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Article databases: searching by KEYWORD

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Searching the article databases BY KEYWORD

Suppose that you wanted to find articles about the Summer 2003 wildfires in British Columbia, but you didn't know which journals had information on this topic. In this situation, you will want to do a keyword search in an article database to find the full citation information (i.e., author, journal title, volume, issue number, date of publication, and pages).

It is important to remember that although different databases might look different, they all function in largely the same way. So, once you know how to do a title search in one database, you should be able to do it in all of them.

1. Define topic & build a search strategy

Once you have selected your topic, break your topic into concepts and make up a list of various terms that describe your topic. Then, combine your topics to make up your search strategy. Don't forget to use "and" to link your keywords.
Concepts: Wildfires British Columbia
Alternate keywords: forest fires
wildfire
forest fire

A
N
D
Kamloops
Kelowna
Canada
Note: For more information, check out the TRU Library's guides: "Define a Topic" and "Plan a Search."

2. Select Database

Once you have determined your search strategy, you need to decide which article database(s) are most likely to have the information that you require. For example, if it is the title of an article that would be useful for a Psychology paper, take a look at PsycINFO. If you need help deciding, see the library's Subject/Research Guides

When you have decided on the database that you need, go to the Article Databases page, scroll down until you find the database that you want, and then click on the title to open the database.

3. Perform your first search

Type in your first strategy (e.g., wildfires and British Columbia) in the search box and click on the search button.

If the database you are using offers the limiter "Full Text Only", do not check this off unless it ALSO has the option to limit your results to the TRU Periodical Collection (in which case check off both). Otherwise you are telling the database to ONLY show you the journals that their company sells the library. It's sort of like the way big TV networks don't advertise their rival networks TV shows. You don't care where the article comes from, just that we have it.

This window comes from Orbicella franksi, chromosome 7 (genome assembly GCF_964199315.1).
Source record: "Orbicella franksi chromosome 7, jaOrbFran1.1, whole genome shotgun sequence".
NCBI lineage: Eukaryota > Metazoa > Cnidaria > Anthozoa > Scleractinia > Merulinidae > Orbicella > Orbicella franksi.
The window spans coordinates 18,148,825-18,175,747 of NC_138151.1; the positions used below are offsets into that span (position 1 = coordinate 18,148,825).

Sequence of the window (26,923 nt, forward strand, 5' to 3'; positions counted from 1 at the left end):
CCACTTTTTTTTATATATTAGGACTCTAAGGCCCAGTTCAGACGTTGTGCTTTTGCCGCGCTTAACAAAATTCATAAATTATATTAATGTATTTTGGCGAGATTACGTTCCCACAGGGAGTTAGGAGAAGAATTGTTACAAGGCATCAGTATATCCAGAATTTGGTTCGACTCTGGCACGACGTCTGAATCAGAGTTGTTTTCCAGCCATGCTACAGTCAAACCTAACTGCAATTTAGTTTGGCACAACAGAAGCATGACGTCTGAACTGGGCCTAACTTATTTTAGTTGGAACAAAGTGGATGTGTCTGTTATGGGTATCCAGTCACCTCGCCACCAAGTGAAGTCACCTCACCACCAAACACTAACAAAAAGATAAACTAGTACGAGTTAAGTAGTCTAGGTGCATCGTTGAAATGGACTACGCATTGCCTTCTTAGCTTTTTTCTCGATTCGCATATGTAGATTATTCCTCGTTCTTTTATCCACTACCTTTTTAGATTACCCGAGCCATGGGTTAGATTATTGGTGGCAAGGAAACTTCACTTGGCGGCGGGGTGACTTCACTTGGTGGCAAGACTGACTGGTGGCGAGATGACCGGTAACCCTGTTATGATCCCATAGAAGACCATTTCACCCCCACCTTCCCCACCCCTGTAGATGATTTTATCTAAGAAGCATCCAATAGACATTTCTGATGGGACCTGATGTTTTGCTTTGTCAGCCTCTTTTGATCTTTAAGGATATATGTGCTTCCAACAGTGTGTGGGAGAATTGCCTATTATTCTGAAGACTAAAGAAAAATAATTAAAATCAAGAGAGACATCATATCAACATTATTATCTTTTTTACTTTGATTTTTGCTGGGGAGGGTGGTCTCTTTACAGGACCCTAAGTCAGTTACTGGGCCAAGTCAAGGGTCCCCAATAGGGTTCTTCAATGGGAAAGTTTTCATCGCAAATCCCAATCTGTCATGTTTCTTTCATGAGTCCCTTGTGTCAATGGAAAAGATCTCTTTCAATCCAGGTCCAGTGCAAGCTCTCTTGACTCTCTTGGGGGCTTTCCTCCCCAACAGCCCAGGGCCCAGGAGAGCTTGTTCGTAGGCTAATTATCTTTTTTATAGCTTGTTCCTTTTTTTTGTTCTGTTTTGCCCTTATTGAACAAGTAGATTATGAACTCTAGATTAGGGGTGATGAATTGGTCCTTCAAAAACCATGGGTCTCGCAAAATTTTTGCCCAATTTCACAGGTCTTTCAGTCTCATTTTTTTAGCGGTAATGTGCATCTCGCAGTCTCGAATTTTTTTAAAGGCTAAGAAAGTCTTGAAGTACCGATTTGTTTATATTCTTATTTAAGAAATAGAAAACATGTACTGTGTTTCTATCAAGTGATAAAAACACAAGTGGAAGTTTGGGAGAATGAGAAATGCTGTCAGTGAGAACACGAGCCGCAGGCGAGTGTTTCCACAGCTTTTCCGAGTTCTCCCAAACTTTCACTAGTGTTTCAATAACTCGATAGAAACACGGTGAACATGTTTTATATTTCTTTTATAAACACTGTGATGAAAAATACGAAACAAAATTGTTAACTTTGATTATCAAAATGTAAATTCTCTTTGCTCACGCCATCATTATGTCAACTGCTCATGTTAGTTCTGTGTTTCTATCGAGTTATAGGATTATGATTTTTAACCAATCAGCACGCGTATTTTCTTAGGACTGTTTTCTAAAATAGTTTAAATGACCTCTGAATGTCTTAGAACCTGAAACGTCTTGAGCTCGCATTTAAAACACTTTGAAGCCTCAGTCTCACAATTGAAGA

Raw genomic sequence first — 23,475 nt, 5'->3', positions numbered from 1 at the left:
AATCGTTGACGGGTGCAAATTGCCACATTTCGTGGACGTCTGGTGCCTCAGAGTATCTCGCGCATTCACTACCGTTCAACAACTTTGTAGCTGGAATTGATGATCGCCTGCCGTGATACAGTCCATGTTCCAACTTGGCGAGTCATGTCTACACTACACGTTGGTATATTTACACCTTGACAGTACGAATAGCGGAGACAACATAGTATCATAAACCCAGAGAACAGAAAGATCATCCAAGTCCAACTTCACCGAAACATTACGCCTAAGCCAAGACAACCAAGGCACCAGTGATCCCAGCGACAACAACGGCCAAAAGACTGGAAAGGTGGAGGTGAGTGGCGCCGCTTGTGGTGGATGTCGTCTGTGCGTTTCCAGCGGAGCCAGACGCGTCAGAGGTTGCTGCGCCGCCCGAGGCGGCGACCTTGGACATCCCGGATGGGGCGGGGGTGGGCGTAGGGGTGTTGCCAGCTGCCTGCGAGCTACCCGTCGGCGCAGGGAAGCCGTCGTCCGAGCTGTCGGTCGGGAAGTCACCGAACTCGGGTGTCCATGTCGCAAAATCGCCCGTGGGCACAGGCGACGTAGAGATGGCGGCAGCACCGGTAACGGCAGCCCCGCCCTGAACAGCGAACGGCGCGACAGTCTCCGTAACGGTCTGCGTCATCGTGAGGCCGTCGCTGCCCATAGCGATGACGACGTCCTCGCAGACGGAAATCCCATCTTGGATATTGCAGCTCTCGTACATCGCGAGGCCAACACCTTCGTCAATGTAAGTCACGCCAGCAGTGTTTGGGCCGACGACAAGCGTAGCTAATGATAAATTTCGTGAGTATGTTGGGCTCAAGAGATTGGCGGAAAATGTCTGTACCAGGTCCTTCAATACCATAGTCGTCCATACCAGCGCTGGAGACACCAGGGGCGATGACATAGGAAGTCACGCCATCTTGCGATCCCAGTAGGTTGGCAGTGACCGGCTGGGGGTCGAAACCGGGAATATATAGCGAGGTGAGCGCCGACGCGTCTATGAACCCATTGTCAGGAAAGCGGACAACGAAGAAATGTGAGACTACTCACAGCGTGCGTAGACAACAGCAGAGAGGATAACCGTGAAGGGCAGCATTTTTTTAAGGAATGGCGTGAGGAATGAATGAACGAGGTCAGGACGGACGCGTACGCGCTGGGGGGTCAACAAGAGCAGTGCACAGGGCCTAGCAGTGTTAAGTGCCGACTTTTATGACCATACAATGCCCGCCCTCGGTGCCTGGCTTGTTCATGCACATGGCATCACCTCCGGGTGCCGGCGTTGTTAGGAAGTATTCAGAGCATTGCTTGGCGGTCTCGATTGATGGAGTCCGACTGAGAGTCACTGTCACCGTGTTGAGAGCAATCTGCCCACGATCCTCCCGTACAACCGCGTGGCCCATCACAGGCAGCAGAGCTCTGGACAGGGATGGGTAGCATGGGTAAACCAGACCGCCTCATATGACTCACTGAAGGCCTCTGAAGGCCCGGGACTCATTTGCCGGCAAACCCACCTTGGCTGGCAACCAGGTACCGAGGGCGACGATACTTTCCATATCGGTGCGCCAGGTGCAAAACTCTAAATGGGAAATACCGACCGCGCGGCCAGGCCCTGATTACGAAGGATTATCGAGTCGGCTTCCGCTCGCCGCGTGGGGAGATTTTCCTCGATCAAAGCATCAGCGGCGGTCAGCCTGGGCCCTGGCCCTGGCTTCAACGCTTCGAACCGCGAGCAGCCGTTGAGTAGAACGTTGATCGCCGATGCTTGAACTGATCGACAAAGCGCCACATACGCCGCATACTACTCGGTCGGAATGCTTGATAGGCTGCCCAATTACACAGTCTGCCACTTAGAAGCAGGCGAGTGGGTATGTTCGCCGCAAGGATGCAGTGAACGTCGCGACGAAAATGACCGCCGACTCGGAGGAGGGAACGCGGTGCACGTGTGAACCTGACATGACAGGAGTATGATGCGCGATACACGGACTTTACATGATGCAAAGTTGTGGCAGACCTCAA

4. Review your search results

A. Did you find relevant articles on your topic?

Sometimes a keyword search retrieves articles that contain your keywords but are not relevant to your topic. Tips for improving the search:

  • Try using different keywords
  • Try searching a different ariticle database
  • Ask someone at the library's Information Desk for help!
B. Did you retrieve too many articles?

Sometimes a keyword search retrieves hundreds or even thousands of articles –– way too many to consider. In this case, you need to reduce the number of articles by narrowing your search topic, usually by adding another keyword to your search. For example:

wildfires AND British Columbia AND environment

Be careful: The more keywords you link with "and", the more specific your search becomes, and thus the fewer the articles you will retrieve.Line

C. Did you retrieve too few articles?

Keyword searching will not find everything that is available on your topic! Try other combinations of words using synonyms or related terms to your original keyword to find more articles on your topic.

e.g., forest fires and British Columbia

instead of

wildfires and British Columbia

5. View the resulting record(s)

Click on the title of the records that you think may have information on your topic. Read the abstract, look at the subject headings, look at the name of the journal to make sure that it is the article that you want.

6. Locate the article(s)

When you have determined which articles will be useful to you, the next step is to make sure that TRU library has the journal that you want. To find out how to check this, see the TRU Library tutorial "Using "Where Can I Get This?" to locate articles."

7. Don't be afraid to ask for help!

If you have any questions or are having difficulty locating information on your topic, Ask a Question!